When training in the presence of other dogs, use high-value treats or rewards that your dog  doesn't usually get. These will help your dog stay focused on you instead of the other dog.  Some examples of high-value treats include small pieces of cooked chicken or cheese, which  are both enticing and easy to consume quickly during training sessions. 

Early socialization and training is the best way to prepare your dog for meeting other dogs.  Ideally, socialization should start when your dog is between 3 and 14 weeks old and continue  throughout their life. Otherwise, they might fight stronger emotions like fear and aggression  when encountering other dogs. 

The Power of Positive Reinforcement 

That brings us to our next point: Positive reinforcement. Every time your dog listens to you,  reward it with treats, praise, or playtime. Reinforce the idea that paying attention is a positive  and enjoyable experience. It's like giving them a high-five for being awesome listeners! 

On the flip side, avoid scolding or punishing your dog for not paying attention, as this can  negatively affect training. Instead, focus on rewarding them when they do listen and redirecting  their attention when they become distracted. It's all about keeping things positive and fun! 

For example, if your dog fixates on a squirrel during a walk, gently guide them back to your side  and reward them when they refocus on you. Or, if they're having trouble paying attention during  a training session, break it up into short bursts of focus and reward them after each task is  completed. 

Use Visual Signals in Training 

Dogs don't communicate the same way we do, but that doesn't mean they can't understand us.  In fact, dogs are very effective at picking up on visual cues, so incorporating that into your  training can make it easier for them to understand what you want from them. 

When teaching the "sit" command, you can use a hand signal, such as raising your palm  upwards, alongside the verbal command. This multi-modal approach to communication caters to  your dog's natural ability to read body language and can help bridge any gaps in understanding.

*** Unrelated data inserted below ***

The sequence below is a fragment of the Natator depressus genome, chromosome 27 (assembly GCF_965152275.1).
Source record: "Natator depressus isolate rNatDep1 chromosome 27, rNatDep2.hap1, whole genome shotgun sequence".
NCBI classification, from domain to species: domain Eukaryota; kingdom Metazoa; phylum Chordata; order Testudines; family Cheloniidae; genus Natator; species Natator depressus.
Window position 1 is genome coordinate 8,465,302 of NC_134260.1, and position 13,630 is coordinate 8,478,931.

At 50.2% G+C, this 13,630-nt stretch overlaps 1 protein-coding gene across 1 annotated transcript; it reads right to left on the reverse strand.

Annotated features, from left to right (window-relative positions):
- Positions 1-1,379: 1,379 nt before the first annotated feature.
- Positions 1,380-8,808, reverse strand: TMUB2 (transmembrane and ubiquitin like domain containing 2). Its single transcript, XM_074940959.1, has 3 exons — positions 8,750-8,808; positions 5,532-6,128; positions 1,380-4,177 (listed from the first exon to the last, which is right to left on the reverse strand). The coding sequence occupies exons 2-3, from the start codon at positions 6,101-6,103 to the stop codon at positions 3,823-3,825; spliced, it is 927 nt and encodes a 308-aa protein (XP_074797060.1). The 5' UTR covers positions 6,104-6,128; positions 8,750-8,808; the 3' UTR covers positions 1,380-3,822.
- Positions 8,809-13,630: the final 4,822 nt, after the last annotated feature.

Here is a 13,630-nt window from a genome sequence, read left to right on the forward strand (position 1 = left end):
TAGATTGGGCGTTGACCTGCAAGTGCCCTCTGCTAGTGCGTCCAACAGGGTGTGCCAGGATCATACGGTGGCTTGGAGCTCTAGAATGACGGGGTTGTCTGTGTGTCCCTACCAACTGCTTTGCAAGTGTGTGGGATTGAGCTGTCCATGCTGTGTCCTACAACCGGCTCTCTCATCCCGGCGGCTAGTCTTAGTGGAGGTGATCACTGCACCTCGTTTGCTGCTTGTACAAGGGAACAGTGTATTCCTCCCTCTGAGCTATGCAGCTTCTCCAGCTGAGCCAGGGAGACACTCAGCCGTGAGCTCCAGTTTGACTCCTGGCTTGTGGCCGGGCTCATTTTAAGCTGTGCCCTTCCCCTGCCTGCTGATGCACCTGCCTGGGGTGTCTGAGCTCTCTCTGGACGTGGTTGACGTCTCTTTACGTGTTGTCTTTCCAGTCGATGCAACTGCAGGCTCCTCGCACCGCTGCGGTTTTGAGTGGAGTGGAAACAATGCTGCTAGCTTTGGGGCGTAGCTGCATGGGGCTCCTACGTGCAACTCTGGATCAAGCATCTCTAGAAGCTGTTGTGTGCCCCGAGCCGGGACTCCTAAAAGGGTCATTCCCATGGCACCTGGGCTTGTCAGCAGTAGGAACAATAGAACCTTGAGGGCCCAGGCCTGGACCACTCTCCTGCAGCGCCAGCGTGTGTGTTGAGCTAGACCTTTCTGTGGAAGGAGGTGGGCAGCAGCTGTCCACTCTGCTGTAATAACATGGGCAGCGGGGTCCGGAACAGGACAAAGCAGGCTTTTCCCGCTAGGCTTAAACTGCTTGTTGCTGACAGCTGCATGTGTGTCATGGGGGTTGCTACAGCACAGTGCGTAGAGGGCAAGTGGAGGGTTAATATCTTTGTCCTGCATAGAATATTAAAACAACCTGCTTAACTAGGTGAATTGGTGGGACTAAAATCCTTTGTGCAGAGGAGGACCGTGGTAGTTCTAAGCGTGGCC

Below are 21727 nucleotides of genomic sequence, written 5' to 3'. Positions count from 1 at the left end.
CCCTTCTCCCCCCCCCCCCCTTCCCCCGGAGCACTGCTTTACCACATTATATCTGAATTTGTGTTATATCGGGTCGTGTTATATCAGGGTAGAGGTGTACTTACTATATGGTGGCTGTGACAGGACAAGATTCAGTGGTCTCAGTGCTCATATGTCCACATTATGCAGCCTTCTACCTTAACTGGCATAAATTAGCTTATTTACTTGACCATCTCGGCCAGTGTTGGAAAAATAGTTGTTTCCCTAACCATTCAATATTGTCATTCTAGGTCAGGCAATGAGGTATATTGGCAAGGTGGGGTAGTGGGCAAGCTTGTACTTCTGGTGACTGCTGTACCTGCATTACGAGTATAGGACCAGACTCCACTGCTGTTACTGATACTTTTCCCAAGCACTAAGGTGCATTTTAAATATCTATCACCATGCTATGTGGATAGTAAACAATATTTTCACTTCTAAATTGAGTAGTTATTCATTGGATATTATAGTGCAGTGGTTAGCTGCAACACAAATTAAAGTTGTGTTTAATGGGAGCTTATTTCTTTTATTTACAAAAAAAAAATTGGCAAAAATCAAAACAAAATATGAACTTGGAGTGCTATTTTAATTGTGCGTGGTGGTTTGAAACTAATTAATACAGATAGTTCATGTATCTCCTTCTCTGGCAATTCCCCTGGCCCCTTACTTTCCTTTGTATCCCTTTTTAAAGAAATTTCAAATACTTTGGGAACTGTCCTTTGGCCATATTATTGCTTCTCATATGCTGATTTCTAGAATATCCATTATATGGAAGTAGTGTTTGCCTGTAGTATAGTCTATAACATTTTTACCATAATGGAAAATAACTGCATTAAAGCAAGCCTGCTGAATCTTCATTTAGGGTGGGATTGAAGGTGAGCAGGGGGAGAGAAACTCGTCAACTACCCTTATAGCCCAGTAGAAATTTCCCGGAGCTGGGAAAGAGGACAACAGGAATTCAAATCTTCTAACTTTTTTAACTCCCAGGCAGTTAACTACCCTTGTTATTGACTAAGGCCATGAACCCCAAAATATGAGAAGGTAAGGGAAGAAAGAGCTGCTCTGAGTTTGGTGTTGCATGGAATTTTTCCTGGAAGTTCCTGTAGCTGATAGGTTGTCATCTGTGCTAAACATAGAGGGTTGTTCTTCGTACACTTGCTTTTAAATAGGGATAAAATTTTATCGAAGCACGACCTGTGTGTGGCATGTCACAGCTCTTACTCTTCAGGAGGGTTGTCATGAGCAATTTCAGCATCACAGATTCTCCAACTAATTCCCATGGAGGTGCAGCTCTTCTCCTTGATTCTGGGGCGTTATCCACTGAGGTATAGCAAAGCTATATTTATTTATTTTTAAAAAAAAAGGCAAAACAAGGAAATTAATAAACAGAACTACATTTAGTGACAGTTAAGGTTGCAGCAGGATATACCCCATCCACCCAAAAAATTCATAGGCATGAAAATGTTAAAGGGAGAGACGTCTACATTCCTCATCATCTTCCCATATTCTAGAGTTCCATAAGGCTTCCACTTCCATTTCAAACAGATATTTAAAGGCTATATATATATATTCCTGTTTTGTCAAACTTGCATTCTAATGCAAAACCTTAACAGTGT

Visual signals can be especially helpful in noisy or distracting environments when your dog may  struggle to hear your verbal commands. Additionally, using visual signals can help strengthen  your bond with your dog, as they'll learn to pay closer attention to your body language and  movements. Experiment with different hand signals and gestures to find what works best for you  and your dog.

Teach Your Dog the "Watch Me" Command 

Your verbal cues will be quite useless if your dog isn't paying attention to you in the first place.  Teaching a "Watch Me “or “Focus" command is an excellent tool for improving your dog's focus  on you. When given this command, your dog should stop what they're doing and look directly at  you, waiting for further instructions. This command is particularly useful in situations where you  need your dog's undivided attention, such as when crossing a busy street or navigating a  crowded area. 

To teach your dog the "Watch Me" command, start by holding a treat near your face and saying,  "Watch me" or "Focus." When your dog looks at you, reward them with a treat. Practice this  command regularly and gradually increase the duration. Your dog must maintain eye contact  before receiving a reward. Before you know it, your dog will be a pro at locking eyes with you on  command! 

As with any training, consistency is essential when teaching your dog the "Watch Me"  command. All members of your household should be using the same verbal cue and hand  signal to avoid confusing your dog.  

Learn More Useful Tips With OneMind Dogs 

Nobody likes to be ignored, but nobody likes getting shouted at, either. Understanding your  dog's perspective and keeping training sessions enjoyable and engaging are the base  components of garnering your dog's attention. 

Creating a bridge between the two helps build mutual respect and understanding –a great  foundation for any successful canine-human relationship! With time, patience, and practice, your  dog will be eager to listen and put into practice all the commands you have taught it. 

You can learn more tips like this through OneMind Dogs, which is a great online resource for  focusing on the connection with your dog and teaching them the basics of puppy life-skills and agility. Our platform is full of helpful tutorials, videos, and more that can help you get the most  out of basic training. Plus, our team of experienced instructors will be there to guide you every  step of the way so that your pup can become a model family member! MUCH more than just an  online training program — we will show you how to understand your dog’s perspective and form  lasting connections that will change your life with your dog. 

Get started today by signing up, downloading the OneMind app and connecting with our team.